WinGD secures DNV’s cyber security type approval for its engine control system

Swiss marine power company WinGD has received a cyber security type approval for its engine control system from classification society DNV.


As explained, the company is the first marine engine designer to obtain this type of approval. Specifically, DNV has granted WinGD Control Electronics (WiCE) an SP1 type approval, aligning with International Association of Classification Societies (IACS) Unified Requirement (UR) E27 technical system requirements – a cybersecurity standard that will apply to all newbuilds.

DNV’s SP1 ‘Cyber Secure Essential’ notation certifies that vessels are built with cybersecurity standards equivalent to UR E26, governing system integration, and UR E27, applying to installed technologies.

The engine control system is one of several ship systems that need to be validated to E27 standard. Type approval assures that WiCE is technically ready to meet this standard. The new regulations are due to enter force in 2024.

“This approval places WinGD as a frontrunner in the cybersecurity of essential ship systems, offering peace of mind to yards and shipowners that vessels powered by a WinGD engine will be compliant with upcoming regulations. It is great to see our digital roadmap on track to deliver the confidence and security our customers rely on us for,” WinGD Head of Digital Transformation & Technology Peter Krähenbühl said.

“Cybersecurity is an increasingly critical element for the safe operation of more vessels as system complexity interconnectedness on-board and on-shore deepens. This is also a trend we see reflected not only in the emerging regulations, but commercial requirements,” DNV Head of Digital Ship Systems Jarle Coll Blomhoff added.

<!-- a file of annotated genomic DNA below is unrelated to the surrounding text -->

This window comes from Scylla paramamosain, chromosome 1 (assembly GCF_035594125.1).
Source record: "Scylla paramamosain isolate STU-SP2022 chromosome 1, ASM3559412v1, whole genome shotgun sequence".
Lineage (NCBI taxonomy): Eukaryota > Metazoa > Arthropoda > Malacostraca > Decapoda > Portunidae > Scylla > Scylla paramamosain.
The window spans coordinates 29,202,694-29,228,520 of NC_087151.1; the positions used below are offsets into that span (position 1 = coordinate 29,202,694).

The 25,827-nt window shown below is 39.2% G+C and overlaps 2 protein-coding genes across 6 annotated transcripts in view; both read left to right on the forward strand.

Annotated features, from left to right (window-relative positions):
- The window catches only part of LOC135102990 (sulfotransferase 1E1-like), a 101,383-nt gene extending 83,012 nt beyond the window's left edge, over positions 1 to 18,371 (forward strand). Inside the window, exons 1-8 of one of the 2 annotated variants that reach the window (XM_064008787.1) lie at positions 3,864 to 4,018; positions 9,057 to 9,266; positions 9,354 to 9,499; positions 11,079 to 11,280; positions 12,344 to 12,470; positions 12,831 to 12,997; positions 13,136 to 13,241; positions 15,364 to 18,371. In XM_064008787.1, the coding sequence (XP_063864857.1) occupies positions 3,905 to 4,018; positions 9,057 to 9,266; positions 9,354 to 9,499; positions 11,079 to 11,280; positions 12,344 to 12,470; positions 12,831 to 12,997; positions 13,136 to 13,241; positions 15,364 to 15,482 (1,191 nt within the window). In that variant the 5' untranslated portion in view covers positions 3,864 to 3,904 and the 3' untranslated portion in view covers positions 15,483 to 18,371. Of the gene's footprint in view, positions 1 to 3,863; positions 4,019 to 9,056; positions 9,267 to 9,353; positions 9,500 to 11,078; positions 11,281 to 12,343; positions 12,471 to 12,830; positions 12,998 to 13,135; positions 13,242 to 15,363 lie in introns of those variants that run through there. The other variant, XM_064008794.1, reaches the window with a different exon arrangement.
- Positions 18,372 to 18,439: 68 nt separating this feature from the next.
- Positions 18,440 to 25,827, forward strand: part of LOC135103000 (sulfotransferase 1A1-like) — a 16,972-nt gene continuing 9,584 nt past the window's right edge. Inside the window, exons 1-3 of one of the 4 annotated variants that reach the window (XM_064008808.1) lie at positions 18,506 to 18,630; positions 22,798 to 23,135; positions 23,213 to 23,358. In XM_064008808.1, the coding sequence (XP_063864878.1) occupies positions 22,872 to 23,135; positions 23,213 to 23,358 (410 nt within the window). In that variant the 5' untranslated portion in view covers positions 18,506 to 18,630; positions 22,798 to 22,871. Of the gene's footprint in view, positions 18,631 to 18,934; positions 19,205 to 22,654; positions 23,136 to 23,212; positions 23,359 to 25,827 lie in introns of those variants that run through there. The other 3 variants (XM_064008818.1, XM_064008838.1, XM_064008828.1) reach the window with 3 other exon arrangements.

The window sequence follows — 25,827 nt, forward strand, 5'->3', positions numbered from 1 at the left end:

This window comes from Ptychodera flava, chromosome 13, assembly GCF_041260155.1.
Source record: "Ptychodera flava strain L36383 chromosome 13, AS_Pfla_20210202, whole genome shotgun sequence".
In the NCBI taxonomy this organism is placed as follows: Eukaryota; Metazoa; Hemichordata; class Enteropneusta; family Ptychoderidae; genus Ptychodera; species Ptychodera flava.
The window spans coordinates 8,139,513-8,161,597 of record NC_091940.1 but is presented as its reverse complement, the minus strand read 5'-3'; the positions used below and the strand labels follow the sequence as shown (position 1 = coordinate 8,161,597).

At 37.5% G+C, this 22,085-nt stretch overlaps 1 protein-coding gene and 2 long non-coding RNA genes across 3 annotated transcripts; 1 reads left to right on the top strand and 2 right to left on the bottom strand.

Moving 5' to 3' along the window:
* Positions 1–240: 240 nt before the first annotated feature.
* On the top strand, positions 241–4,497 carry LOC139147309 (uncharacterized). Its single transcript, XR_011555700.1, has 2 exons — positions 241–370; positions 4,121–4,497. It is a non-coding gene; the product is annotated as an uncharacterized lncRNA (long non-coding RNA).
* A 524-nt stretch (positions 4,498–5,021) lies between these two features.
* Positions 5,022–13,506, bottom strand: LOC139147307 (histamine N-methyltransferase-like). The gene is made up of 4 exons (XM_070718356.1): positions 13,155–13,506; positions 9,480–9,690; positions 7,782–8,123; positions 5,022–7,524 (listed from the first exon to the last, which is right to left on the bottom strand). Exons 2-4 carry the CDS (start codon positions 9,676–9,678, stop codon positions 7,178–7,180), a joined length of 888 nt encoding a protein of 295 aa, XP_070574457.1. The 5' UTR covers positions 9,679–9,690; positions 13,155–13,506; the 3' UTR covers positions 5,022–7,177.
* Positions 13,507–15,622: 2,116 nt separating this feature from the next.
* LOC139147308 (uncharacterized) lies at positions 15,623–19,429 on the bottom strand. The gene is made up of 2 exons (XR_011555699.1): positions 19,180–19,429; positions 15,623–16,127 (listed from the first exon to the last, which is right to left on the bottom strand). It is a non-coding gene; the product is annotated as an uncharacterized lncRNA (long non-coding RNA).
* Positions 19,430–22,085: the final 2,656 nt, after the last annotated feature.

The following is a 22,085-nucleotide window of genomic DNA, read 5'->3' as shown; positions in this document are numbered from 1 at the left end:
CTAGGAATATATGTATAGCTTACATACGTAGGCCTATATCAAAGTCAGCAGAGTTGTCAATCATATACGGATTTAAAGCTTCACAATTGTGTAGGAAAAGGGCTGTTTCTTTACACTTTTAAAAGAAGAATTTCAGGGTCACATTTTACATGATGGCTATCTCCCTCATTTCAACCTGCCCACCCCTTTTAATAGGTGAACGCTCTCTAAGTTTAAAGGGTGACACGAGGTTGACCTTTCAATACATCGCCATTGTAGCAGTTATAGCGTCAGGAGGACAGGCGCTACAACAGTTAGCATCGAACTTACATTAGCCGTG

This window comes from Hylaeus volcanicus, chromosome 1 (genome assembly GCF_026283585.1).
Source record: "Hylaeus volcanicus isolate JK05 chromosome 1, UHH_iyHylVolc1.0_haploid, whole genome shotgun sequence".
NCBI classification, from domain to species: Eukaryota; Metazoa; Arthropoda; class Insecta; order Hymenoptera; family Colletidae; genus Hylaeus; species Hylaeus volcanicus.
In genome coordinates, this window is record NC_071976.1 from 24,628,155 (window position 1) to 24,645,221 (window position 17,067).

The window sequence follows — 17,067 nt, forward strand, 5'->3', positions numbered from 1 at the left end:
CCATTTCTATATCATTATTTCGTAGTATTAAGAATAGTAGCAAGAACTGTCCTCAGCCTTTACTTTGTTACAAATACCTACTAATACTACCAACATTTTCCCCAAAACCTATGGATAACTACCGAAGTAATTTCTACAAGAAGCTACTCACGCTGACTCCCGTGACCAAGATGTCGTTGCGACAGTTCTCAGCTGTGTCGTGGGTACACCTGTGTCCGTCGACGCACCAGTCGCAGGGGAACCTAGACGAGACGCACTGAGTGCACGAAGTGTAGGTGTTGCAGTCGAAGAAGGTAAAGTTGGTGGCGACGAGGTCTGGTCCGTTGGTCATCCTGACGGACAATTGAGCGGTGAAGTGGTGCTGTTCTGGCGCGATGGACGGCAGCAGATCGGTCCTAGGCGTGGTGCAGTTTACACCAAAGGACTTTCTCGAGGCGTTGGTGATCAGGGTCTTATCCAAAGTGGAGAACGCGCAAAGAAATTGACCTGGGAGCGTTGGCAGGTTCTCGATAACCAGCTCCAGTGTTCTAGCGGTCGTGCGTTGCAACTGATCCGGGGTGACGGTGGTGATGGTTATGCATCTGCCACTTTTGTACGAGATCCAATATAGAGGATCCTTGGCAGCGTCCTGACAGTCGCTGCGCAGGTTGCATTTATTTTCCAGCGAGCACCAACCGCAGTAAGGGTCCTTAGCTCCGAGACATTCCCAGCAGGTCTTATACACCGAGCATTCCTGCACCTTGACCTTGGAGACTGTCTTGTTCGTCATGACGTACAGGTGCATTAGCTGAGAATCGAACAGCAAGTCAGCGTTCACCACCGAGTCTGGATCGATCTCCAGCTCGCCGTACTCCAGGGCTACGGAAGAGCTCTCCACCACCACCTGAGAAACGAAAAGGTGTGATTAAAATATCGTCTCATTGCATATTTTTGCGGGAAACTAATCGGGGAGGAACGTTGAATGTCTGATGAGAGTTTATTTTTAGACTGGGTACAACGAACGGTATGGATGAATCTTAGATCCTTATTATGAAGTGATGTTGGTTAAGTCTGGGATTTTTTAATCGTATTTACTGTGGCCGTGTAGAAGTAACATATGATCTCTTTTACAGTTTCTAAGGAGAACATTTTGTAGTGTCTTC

The approval ensures that WiCE meets a list of requirements that safeguard cybersecurity according to the IEC62443 standard. This includes identification and authentication, software authenticity verification, backup and rollback functionality, cybersecurity event logging, and traffic monitoring and control.

The approval of WiCE is the first step in assuring cybersecurity across WinGD’s control and monitoring systems for vessels. The next steps involve working towards type approval for sub-control systems governing auxiliary components, including emissions abatement.

WiCE was introduced in 2019 to provide WinGD engines with the robust connectivity and security needed to support more advanced control strategies, as well as increased integration with other ship systems. It is deployed across most new WinGD engines and will replace the long-established UNIC architecture, according to the company.

In July this year, Swiss company signed a proof-of-concept agreement with Singapore-based emissions data specialist Chord X to develop digital solutions focused on sustainability in shipping.

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The collaboration targets providing visibility into how engine performance affects overall vessel operational efficiency as reported under IMO’s incoming CII regulation.